my [personal] speculation for how so many languages have been sustained over so many dynasties, rulers, and kingdoms is that for one, there is a very high value placed on the learning and procurement of languages. traditionally, the first language an Indian child will speak is their “mother tongue.” they may also learn the “father tongue” if it is different, plus the local language which is often something else. let me give you an example (not an actual story, just a compilation of various students i have questioned about it); i ask a 9th grade student which languages he speaks and how he learned each of them. his mother tongue is Tamil as his mother was born there, he also speaks Tulu (learned while living in Mangalore), Kannada – as the village he has lived most of his life is in Karnataka, he also speaks Malyalam as it is related to Tulu and he once lived in a place where it was spoken, somewhere along the way he picked up Telugu, and at CHI the students begin learning English in the 1st grade. in case you weren’t counting, that’s SIX DIFFERENT LANGUAGES. yes, maybe the person is not completely fluent in all of these languages and certainly not literate in all, but the thought of just speaking even 5 different languages in a half-way decent manner is incomprehensible to most Americans at least. (i could probably write a whole other blog about why i don’t think this should be the case, but i digress)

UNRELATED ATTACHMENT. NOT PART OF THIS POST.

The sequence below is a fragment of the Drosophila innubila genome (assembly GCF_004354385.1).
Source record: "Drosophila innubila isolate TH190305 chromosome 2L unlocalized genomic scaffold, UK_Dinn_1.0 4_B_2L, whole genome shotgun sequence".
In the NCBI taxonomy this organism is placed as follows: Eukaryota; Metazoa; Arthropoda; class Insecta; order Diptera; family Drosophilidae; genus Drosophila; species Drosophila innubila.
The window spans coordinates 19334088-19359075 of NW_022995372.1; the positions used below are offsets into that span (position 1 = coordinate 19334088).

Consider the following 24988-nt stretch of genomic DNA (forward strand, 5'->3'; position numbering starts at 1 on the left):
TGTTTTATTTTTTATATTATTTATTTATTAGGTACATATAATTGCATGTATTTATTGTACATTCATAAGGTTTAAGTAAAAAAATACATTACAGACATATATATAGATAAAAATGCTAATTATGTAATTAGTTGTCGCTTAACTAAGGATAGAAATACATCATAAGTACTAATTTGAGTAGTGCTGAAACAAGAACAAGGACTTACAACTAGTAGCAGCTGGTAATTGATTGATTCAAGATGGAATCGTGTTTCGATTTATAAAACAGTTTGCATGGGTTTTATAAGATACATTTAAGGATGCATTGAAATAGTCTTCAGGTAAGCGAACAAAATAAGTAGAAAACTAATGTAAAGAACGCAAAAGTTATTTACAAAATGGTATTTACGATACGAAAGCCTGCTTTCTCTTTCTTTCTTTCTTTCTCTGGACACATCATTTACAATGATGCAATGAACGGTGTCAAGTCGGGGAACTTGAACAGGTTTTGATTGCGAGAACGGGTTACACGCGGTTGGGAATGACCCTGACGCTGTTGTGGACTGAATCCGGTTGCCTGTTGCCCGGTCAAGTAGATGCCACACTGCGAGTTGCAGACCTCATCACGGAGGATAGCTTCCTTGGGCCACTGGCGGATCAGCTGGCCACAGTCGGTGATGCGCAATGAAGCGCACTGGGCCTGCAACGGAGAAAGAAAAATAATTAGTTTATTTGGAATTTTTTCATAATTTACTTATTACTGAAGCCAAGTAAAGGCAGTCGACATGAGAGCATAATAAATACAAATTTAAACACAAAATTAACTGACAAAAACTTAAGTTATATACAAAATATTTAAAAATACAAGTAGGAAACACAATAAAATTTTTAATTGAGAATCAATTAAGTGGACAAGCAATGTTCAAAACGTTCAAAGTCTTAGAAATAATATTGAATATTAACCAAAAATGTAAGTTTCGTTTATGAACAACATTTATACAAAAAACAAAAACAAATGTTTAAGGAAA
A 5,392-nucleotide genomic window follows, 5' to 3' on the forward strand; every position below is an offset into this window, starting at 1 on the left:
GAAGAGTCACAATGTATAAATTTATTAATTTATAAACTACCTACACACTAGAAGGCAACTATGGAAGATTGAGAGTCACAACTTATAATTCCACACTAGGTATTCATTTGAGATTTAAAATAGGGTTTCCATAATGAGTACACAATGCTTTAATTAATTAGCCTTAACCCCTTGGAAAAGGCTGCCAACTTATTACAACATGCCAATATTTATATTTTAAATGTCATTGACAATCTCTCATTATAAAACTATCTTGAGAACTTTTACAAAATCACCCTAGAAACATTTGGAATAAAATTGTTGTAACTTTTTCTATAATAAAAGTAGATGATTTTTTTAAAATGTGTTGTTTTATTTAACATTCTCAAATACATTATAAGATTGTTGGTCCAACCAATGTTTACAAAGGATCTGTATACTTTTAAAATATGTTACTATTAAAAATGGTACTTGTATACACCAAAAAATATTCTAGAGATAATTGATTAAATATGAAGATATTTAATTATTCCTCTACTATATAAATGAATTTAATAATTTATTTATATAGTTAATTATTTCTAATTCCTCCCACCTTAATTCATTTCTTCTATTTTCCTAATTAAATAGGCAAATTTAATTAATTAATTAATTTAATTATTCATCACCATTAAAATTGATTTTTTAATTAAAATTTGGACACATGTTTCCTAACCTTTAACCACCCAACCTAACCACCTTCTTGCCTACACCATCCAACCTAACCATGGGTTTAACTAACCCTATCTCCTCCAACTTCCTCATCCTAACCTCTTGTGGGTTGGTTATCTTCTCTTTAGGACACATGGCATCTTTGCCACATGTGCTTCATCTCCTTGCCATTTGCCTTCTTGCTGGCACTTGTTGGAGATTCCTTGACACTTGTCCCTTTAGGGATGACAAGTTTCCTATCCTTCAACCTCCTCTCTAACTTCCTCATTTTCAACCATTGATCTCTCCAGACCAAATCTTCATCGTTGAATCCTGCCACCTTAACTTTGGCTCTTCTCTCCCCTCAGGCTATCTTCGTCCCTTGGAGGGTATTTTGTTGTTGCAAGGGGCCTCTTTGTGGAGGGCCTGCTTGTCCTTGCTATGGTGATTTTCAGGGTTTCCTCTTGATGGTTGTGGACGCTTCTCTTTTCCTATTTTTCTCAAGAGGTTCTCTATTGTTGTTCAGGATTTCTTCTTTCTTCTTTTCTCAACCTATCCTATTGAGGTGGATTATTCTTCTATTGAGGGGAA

as i mentioned, the official language in Bangalore is Kannada, but Tamil, Telugu, English and Hindi are also common. the most common next to Kannada is definitely Tamil. and at CHI, a great many of the students claim Tamil as their mother tongue. politically and culturally, Tamilians are very proud and attached to their language and Tamilians have moved to give it a higher status in India as it has some 60 million speakers.
because of all of this, learning one specific language is difficult. though it would be advantageous for me to learn Hindi if i want to travel in the rest of the country, learning, and especially practicing Hindi, is not particularly easy in Bangalore. my current project is learning Tamil, as the children at school get extremely excited if i can even come close to mimicking something in their mother tongue [which they get scolded for speaking in school or on the bus]. personally though, where possible, i try to use their language, be it Tamil or Kannada, when i am teaching vocabulary because i am interested in attempting to pick up a few words myself. it also engages them more if i take an interest in what they speak.

well, there is your long answer, i’ll let you know when i actually pick something worthwhile up and can actually communicate 🙂
also; soon to come is a post on “Indian English” which is another animal altogether.

Namaskara,
Sarah

what the **** language do they speak there?! …and are you learning it?